The next generation of STEM professionals are set to benefit from an educational partnership, which aims to provide students with expert-generated learning materials through a state-wide online platform.
Charles Sturt University (CSU) has signed on as an official provider of teaching materials for the NSW Department of Education’s “iTeachStem” website, an online resource for NSW high school students studying science, technology, engineering and mathematics (STEM) courses.
Experts from the University’s Faculty of Business, Justice and Behavioural Sciences (BJBS), which include academics from CSU Engineering and the School of Mathematics and Computing, will contribute learning materials to the website.
The iTeachStem website is part of the STEM Industry School and Partnerships (SISP), an initiative of the NSW Department of Education and delivered in collaboration with Regional Development Australia.
Professor Tracey Green, Executive Dean of the Faculty of BJBS, said the partnership can help expand students’ interest in STEM and pave the way for future leaders in the field.
“Charles Sturt University is proud and excited to expand on its commitment to ensuring the next generation of STEM students have the best learning resources available to them,” she said.
“Our academics and experts have played important roles in delivering projects like the award-winning Girls In Cyber Security Advancing course, the ‘Girls Day Out in STEM’, hackathons and collaborative robotics competitions.”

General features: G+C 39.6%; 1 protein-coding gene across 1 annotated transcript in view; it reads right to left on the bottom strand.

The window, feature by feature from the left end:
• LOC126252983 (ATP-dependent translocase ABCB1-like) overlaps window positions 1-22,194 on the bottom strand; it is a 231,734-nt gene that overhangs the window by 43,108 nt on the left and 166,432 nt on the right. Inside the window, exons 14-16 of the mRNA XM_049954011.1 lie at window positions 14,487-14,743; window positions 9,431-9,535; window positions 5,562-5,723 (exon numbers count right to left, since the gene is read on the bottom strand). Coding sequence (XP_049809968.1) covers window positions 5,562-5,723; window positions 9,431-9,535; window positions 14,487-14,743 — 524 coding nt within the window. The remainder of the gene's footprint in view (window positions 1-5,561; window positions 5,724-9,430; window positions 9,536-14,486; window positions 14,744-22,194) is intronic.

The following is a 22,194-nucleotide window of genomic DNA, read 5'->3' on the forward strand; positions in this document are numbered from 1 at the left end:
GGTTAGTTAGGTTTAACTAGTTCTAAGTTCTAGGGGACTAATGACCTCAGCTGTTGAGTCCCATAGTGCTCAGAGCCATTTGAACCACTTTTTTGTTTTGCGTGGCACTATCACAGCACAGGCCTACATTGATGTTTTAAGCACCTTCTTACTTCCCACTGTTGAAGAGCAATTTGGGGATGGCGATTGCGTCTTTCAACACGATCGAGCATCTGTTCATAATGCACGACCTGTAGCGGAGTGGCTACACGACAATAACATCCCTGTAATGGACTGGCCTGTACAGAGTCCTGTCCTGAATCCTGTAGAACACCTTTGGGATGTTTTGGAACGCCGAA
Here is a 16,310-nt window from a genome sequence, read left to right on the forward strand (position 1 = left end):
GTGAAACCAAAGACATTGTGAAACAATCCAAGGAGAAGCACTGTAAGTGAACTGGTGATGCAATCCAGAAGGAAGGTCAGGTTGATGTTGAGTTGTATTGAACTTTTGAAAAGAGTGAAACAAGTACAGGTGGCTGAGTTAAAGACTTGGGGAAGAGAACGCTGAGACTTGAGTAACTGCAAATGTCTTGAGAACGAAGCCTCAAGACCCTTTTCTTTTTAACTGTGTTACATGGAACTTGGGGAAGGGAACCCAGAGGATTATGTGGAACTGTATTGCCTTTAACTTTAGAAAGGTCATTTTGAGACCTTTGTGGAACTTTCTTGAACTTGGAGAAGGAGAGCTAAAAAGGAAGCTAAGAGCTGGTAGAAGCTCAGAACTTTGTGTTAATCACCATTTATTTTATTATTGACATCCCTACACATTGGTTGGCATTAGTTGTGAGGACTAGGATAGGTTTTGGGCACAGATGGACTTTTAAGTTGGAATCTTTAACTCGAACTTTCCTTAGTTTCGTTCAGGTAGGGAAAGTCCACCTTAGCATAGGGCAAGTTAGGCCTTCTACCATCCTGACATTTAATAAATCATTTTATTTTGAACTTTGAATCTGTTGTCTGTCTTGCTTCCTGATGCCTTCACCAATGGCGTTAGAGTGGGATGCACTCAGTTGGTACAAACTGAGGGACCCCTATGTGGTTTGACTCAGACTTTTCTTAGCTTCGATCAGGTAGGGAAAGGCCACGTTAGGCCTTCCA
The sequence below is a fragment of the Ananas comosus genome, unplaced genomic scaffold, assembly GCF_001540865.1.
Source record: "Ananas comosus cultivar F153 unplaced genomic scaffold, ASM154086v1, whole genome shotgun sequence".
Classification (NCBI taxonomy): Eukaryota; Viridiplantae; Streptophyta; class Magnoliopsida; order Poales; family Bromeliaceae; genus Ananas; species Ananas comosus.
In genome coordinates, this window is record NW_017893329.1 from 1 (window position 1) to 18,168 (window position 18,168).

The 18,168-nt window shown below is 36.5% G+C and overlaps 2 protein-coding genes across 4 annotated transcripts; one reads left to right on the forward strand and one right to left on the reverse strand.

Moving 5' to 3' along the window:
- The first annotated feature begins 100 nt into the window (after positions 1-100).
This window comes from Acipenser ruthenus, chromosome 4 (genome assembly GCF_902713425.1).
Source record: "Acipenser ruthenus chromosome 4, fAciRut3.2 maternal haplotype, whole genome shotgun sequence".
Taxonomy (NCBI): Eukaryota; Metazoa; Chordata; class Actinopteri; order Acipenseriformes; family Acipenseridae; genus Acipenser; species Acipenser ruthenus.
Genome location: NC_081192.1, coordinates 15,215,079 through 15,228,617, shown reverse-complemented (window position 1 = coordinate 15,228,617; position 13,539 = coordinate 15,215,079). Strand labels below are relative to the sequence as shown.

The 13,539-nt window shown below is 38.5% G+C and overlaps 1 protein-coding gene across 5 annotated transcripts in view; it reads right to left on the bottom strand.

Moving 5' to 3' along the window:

Meanwhile, Dr Scott Sleap, Project Leader of the SISP program, anticipates that the partnership will pay rich dividends for education in regional NSW.
“I am delighted to welcome Charles Sturt University as an official industry partner, and to further consolidate our previously-established relationship,” he said.
STEM 2020 conference
The agreement builds on the ongoing success of “STEM 2020 On Demand: Strategies for a Rapidly Changing World,” for which CSU is an in-kind sponsor.
The STEM 2020 conference was originally planned as a series of workshops and lectures to be held in Port Macquarie, Bathurst, Wagga Wagga and Newcastle but was consequently changed to an online format due to the COVID-19 pandemic.
Learning materials were published online starting 27 April and, since then, more than 5,000 students and teachers from 13 countries have accessed them.
Kate Wood-Foye, CSU’s Director of External Engagement for Port Macquarie, expressed delight on the project’s success, in both its original and current forms.
“The original 2020 STEM Conference workshop program was led by, and had a strong representation from, the Faculty of Business, Justice and Behavioural Sciences, but, sadly, many of their hands on workshops were not able to be converted to the online format in time,” she said.
“Regardless, Charles Sturt University provided a strong selection of STEM academics for the hugely successful ‘on-demand’ format, and I would encourage all educators with an interest in STEM to make use of their generous expertise.”
Registrations for the STEM 2020 conference are still ongoing at the University’s official website, with learning materials and workshops available for viewing until 27 July.